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Book contents

3 - Editions and Textual Studies

Published online by Cambridge University Press:  28 March 2007

Peter Holland
Affiliation:
University of Notre Dame, Indiana
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Summary

EDITIONS

Nearly two decades ago, Gary Taylor concluded the revolutionary Oxford Shakespeare on a note of philosophic calm: ‘with our own task now behind us’, he wrote, speaking for himself and his colleagues, ‘we look forward to our future obsolescence’. The publication this year of a second edition, however, suggests that the editors are not yet ready to go gentle into that good night.

The Oxford Shakespeare Complete Works (1986) was an undisputed landmark in Shakespearian editing. It may rank as the best-selling edition in history, having sold somewhere in the neighbourhood of 600,000 copies to date, and it was certainly the most influential edition of the twentieth century. Although some of the Oxford innovations never got much traction – no subsequent edition of Henry IV has featured ‘Sir John Oldcastle’, nor have the alternative titles The First Part of the Contention or Richard Duke of York been embraced by any later edition of King Henry VI Parts 2 and 3 (not even those in the Oxford single-play series) – the decision to include both Quarto and Folio Lear was of major significance, inspiring numerous two-text editions of that play and launching discussions of version-based editing that have reshaped every branch of editorial theory and practice.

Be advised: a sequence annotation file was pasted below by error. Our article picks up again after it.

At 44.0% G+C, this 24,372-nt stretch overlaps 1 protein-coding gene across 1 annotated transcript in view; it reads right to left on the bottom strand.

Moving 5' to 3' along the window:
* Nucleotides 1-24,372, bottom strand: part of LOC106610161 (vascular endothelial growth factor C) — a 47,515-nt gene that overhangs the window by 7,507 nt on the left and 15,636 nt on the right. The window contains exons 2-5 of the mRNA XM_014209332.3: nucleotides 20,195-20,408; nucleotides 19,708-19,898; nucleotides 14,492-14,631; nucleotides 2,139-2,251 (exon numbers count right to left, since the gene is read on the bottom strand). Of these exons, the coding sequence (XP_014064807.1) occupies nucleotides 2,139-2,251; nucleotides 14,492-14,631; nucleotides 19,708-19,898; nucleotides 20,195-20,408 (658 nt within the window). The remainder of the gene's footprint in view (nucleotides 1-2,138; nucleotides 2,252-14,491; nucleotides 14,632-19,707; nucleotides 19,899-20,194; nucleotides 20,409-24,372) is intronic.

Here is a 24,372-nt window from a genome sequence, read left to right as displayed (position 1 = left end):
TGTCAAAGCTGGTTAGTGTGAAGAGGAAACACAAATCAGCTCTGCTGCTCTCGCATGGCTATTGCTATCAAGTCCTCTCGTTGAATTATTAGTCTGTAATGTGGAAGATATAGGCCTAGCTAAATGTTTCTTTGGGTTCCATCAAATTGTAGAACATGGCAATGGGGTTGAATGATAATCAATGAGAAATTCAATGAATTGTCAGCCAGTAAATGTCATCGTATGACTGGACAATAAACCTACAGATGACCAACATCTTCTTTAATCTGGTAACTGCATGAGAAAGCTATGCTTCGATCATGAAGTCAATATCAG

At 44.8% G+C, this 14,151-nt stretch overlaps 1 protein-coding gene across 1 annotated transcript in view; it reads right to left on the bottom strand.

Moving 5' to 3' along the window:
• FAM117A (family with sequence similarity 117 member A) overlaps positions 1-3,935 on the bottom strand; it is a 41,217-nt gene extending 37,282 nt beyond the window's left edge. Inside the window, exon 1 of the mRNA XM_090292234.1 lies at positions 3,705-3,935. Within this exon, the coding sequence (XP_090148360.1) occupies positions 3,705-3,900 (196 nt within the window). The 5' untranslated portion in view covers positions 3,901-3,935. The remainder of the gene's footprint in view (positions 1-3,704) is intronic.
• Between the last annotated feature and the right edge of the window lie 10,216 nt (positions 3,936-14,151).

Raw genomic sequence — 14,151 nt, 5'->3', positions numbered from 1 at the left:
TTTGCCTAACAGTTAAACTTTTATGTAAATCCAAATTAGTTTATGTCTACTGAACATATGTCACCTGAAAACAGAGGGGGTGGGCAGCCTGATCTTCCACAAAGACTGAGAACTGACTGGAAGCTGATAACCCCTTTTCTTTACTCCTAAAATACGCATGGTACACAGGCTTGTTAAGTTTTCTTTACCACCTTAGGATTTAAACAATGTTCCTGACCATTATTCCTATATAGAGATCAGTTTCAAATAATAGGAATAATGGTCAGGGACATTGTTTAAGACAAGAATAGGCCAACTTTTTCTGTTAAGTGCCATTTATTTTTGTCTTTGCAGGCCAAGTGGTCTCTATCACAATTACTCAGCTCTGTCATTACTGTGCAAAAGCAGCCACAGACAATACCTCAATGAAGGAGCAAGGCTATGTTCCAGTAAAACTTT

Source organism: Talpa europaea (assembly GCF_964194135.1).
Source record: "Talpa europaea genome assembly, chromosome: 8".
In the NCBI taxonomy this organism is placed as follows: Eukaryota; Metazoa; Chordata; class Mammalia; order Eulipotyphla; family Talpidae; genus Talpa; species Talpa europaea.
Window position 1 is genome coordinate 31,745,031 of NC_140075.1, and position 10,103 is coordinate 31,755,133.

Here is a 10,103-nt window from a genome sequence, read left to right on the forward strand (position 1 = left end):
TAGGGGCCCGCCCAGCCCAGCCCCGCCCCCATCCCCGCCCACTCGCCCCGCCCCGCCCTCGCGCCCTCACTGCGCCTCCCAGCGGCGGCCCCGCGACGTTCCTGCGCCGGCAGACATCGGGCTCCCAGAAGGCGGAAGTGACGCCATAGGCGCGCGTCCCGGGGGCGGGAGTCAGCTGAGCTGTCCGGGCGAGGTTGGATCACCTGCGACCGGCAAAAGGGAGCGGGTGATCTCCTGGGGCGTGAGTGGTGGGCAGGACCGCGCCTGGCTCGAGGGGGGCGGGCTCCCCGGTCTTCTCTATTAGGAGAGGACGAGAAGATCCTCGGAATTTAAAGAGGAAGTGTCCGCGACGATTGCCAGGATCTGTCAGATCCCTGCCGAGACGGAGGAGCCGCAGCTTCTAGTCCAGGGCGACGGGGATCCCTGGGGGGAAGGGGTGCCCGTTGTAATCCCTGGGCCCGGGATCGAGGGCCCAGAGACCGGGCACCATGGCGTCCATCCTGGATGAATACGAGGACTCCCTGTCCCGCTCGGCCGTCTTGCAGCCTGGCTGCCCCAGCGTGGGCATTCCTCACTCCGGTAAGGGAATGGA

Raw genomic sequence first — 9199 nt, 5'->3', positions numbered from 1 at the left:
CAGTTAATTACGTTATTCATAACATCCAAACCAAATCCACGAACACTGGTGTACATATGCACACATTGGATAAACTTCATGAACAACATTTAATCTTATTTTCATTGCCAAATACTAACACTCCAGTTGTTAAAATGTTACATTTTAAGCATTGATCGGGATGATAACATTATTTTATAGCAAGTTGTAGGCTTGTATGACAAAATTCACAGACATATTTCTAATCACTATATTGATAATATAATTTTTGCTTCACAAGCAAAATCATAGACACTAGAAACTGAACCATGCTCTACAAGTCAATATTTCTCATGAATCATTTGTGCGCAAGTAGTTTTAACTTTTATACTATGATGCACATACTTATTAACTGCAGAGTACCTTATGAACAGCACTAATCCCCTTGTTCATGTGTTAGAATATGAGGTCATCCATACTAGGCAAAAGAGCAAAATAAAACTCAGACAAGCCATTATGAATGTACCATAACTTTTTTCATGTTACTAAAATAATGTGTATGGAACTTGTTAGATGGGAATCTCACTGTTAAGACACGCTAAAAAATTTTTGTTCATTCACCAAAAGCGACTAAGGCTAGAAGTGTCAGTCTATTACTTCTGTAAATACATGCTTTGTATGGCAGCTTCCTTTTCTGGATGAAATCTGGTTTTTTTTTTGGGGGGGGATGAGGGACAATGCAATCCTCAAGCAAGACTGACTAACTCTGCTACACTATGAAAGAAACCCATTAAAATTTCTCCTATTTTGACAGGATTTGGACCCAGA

But if the Oxford Shakespeare was once a youthful iconoclast, it has now become a middle-aged member of the establishment. Whereas the rhetorical insistence upon groundbreaking uniqueness may have been appropriate in the first edition, that same rhetoric now seems out of place. A new ‘User’s Guide’ to the second edition claims that ‘because this edition represents a radical rethinking of the text, it departs from tradition more than most’ and lists among its ‘most radical departures’ the abandonment of ‘the tradition of conflation’. It goes on to assert that ‘most drastically, we present separately edited texts of both authoritative early editions of King Lear’.

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Shakespeare Survey , pp. 375 - 383
Publisher: Cambridge University Press
Print publication year: 2006

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